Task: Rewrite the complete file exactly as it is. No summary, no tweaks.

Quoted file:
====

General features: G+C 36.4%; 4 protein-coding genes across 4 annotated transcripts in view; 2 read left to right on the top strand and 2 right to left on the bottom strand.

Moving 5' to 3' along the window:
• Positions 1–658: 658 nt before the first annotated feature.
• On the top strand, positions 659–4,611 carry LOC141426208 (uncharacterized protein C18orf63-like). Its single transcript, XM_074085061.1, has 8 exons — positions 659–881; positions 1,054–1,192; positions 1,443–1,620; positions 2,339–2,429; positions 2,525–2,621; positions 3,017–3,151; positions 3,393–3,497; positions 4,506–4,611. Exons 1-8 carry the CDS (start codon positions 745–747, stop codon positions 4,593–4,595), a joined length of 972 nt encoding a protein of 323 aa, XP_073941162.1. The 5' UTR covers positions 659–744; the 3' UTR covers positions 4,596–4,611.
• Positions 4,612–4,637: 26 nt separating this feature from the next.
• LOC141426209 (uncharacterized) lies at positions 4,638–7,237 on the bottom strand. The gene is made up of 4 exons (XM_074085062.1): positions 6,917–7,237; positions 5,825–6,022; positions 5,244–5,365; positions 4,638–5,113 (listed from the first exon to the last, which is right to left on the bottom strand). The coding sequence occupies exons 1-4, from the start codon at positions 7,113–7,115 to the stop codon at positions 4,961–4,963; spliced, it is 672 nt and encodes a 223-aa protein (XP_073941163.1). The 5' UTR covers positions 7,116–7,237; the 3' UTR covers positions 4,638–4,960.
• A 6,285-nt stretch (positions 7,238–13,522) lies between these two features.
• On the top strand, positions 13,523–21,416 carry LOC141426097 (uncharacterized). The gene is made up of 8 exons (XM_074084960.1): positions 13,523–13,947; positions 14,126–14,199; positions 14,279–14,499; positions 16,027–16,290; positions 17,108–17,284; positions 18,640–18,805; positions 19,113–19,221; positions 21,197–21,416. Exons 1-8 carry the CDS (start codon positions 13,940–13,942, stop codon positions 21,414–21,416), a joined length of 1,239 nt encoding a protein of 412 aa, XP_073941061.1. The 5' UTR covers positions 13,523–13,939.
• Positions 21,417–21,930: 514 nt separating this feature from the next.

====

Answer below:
General features: G+C 36.4%; 4 protein-coding genes across 4 annotated transcripts in view; 2 read left to right on the top strand and 2 right to left on the bottom strand.

Moving 5' to 3' along the window:
• Positions 1–658: 658 nt before the first annotated feature.
• On the top strand, positions 659–4,611 carry LOC141426208 (uncharacterized protein C18orf63-like). Its single transcript, XM_074085061.1, has 8 exons — positions 659–881; positions 1,054–1,192; positions 1,443–1,620; positions 2,339–2,429; positions 2,525–2,621; positions 3,017–3,151; positions 3,393–3,497; positions 4,506–4,611. Exons 1-8 carry the CDS (start codon positions 745–747, stop codon positions 4,593–4,595), a joined length of 972 nt encoding a protein of 323 aa, XP_073941162.1. The 5' UTR covers positions 659–744; the 3' UTR covers positions 4,596–4,611.
• Positions 4,612–4,637: 26 nt separating this feature from the next.
• LOC141426209 (uncharacterized) lies at positions 4,638–7,237 on the bottom strand. The gene is made up of 4 exons (XM_074085062.1): positions 6,917–7,237; positions 5,825–6,022; positions 5,244–5,365; positions 4,638–5,113 (listed from the first exon to the last, which is right to left on the bottom strand). The coding sequence occupies exons 1-4, from the start codon at positions 7,113–7,115 to the stop codon at positions 4,961–4,963; spliced, it is 672 nt and encodes a 223-aa protein (XP_073941163.1). The 5' UTR covers positions 7,116–7,237; the 3' UTR covers positions 4,638–4,960.
• A 6,285-nt stretch (positions 7,238–13,522) lies between these two features.
• On the top strand, positions 13,523–21,416 carry LOC141426097 (uncharacterized). The gene is made up of 8 exons (XM_074084960.1): positions 13,523–13,947; positions 14,126–14,199; positions 14,279–14,499; positions 16,027–16,290; positions 17,108–17,284; positions 18,640–18,805; positions 19,113–19,221; positions 21,197–21,416. Exons 1-8 carry the CDS (start codon positions 13,940–13,942, stop codon positions 21,414–21,416), a joined length of 1,239 nt encoding a protein of 412 aa, XP_073941061.1. The 5' UTR covers positions 13,523–13,939.
• Positions 21,417–21,930: 514 nt separating this feature from the next.